‘The things that can destroy us,” said Gandhi, “are politics without principle; pleasure without conscience; wealth without work; knowledge without character; business without morality; science without humanity; and worship without sacrifice.”

Over the last year I have attended many Duncan town meetings. These gatherings dealt with numerous subjects from the routine and mundane to some arguments that inspired serious and passionate debate. In these proceedings I began to notice a style of argument which would disgrace a nursery.

The speakers, both for and against a topic, wandered about like wet hens, leaving the seeds for the destruction of their positions, using preposterous forms of illogic which were both embarrassing and irresistible. This is not only a rural phenomenon but can be witnessed in the halls of Congress, in the “greatest debate club in the world.” I am reminded of the 1890s Speaker of the House Thomas Reed’s comment about a fellow politician: “He never opens his mouth without subtracting from the sum of human intelligence.”

I believe this recline into the arms of what Lincoln would call “counterfeit logic” is the direct result of a lack of training in our education system in making disciplined arguments.

Will Rogers once said, “Never kick a cow pie on a hot day.” I recall in my high school debate class the maxim that any argument that begins with a falsehood deletes the validity of the entire argument that follows. The charisma of absolute certainty is a snare that entraps the child that is latent in us all.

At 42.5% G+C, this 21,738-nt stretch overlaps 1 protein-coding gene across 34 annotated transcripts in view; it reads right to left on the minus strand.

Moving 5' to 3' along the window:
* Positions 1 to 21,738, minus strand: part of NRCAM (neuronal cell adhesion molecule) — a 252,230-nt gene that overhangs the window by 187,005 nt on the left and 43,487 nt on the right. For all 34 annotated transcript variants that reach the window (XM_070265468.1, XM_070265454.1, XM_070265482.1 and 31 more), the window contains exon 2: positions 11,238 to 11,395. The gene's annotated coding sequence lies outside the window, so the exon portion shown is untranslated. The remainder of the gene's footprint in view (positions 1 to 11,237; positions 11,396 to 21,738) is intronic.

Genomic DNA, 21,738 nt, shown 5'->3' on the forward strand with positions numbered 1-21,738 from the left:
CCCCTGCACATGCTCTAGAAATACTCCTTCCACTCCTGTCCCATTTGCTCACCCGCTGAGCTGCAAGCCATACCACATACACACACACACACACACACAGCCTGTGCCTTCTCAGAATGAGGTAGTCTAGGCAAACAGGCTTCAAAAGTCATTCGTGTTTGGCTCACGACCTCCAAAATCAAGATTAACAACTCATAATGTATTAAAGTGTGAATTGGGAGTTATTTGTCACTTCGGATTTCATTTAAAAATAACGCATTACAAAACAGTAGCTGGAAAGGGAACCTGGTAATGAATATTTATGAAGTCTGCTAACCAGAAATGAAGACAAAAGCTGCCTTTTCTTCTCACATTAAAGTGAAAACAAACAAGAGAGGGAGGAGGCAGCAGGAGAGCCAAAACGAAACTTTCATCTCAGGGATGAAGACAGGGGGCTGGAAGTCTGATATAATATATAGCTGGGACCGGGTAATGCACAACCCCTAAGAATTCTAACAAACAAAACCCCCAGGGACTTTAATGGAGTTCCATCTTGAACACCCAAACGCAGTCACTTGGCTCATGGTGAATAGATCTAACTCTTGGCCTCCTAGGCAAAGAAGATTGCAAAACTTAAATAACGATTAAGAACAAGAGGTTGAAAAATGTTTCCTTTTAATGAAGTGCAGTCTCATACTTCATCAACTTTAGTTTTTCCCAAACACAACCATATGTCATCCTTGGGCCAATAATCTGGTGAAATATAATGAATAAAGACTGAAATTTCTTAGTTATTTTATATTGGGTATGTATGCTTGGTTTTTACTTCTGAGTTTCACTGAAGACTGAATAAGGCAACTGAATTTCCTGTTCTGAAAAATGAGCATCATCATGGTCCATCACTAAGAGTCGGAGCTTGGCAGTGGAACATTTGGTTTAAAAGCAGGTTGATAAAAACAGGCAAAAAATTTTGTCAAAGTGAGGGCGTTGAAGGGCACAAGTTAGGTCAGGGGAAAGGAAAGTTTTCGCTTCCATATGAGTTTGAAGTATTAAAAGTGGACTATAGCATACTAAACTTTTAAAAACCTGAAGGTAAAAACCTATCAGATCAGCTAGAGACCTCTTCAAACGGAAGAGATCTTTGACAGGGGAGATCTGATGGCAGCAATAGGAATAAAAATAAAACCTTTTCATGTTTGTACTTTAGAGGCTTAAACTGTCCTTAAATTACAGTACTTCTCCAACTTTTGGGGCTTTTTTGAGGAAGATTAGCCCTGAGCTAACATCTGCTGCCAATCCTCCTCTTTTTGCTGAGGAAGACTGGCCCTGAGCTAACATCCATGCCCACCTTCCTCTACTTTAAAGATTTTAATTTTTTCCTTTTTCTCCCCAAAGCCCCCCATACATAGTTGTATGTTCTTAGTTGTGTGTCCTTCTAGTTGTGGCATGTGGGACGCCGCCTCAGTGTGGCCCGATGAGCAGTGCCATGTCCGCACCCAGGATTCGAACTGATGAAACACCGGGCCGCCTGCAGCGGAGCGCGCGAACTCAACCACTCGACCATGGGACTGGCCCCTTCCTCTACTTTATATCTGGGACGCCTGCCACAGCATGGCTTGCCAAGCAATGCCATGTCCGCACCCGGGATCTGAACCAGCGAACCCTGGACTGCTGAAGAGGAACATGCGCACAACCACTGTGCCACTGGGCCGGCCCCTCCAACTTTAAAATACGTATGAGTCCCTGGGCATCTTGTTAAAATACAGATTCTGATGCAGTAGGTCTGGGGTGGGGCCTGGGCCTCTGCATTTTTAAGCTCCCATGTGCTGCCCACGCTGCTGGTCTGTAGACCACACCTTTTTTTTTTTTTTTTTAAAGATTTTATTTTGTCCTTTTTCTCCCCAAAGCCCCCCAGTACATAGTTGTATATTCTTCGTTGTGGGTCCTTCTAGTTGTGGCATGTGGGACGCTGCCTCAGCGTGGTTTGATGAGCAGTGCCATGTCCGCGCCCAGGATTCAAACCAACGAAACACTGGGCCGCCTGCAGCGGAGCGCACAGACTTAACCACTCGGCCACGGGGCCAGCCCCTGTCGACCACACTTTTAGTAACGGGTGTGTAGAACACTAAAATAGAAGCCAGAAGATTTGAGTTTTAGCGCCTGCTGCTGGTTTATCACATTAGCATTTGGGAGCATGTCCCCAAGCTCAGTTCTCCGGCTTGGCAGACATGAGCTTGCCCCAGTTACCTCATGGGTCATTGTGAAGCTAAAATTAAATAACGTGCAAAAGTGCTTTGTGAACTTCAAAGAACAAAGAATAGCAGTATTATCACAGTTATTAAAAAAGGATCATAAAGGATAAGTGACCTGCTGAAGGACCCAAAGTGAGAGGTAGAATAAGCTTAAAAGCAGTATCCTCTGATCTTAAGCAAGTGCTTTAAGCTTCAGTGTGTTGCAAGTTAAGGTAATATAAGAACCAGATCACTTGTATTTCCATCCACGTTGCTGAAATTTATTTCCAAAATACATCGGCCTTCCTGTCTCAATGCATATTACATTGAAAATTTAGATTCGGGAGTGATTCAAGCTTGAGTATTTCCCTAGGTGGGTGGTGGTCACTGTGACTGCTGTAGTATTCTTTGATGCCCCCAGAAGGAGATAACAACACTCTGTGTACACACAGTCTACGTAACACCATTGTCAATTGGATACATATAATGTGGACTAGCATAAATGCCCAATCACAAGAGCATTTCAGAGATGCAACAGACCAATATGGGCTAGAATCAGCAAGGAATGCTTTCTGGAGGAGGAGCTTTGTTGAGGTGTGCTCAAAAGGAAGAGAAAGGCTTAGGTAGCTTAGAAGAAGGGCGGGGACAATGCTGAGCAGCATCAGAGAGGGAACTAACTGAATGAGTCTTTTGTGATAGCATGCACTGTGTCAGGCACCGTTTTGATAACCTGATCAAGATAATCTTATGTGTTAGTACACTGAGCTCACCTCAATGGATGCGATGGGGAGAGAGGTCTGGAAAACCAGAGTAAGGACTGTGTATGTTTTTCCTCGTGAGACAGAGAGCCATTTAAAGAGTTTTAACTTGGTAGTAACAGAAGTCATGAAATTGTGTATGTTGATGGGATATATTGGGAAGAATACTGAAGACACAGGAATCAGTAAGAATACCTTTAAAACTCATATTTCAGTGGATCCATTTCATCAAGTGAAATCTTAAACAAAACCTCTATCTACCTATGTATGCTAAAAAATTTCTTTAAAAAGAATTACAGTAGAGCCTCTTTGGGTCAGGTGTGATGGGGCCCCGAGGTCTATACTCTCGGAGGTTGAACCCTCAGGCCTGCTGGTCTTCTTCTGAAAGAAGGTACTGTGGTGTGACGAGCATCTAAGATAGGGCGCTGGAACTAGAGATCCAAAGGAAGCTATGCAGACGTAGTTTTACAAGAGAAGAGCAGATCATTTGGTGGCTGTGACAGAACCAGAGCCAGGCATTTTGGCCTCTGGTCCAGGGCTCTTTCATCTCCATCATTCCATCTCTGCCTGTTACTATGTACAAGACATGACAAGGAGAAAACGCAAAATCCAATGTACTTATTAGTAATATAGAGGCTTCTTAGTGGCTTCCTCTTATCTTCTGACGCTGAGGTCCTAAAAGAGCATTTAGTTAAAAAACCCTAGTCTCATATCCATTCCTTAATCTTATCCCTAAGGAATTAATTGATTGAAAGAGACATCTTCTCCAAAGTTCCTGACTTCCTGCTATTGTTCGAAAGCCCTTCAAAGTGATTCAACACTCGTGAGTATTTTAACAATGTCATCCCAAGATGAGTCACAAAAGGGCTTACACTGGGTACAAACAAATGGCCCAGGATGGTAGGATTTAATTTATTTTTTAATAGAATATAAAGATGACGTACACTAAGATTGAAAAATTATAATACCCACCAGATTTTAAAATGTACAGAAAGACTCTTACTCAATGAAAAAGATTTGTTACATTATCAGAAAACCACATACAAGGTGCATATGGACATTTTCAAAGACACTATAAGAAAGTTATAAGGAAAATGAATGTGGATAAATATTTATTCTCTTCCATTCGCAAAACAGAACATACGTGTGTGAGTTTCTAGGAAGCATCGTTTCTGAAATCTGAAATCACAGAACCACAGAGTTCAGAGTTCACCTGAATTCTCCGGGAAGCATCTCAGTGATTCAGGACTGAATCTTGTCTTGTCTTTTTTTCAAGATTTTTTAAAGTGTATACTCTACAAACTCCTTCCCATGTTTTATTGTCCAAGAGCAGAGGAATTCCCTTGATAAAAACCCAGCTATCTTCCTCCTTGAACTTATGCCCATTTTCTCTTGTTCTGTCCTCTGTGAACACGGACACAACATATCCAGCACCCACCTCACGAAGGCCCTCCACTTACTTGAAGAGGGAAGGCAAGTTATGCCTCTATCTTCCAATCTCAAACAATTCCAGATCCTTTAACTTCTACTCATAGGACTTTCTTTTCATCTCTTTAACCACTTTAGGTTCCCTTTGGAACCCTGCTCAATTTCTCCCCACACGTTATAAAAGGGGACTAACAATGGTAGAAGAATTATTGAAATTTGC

The philosopher Alfred North Whitehead once remarked, “There is a blunt force about truth which, in the subjective form of its prehension, is akin to cleanliness… Falsehood is corrosive.”

Uninformed opinions are a dime a dozen. A good argument is based on intelligent analysis, not mere unthinking reaction. Don’t fall into the common temptation to use any and every argument you can think of, like an unctuous shopper in a bazaar, tempted by every shiny bauble.

Nothing will make me count the silverware and check to see if I still have my wallet like speakers who cherry-pick from the Constitution, the sayings of the Founding Fathers or, for that matter, the Bible. It is difficult but necessary to break the emotional tie between yourself and events. Never mind your so-called gut instinct. In order to make a valid, clear and intelligent argument, you must be able to look at the flip side of your own position. This demands empathy and respect, without which we are nothing more than dogs fighting over bones, children fighting over toys.

It is all reminiscent of the exchange among Alice, the March Hare, and the Mad Hatter in Alice’s Adventures in Wonderland. “Then you should say what you mean,” the March Hare tells Alice.

“I do,” Alice hastily replied. “At least, I mean what I say. That’s the same thing, you know.”

The Hatter chimes in, “Not the same thing a bit! Why you might just as well say that ‘I see what I eat’ is the same as ‘I eat what I see.’”

J.C. Jarvis lives in Duncan.

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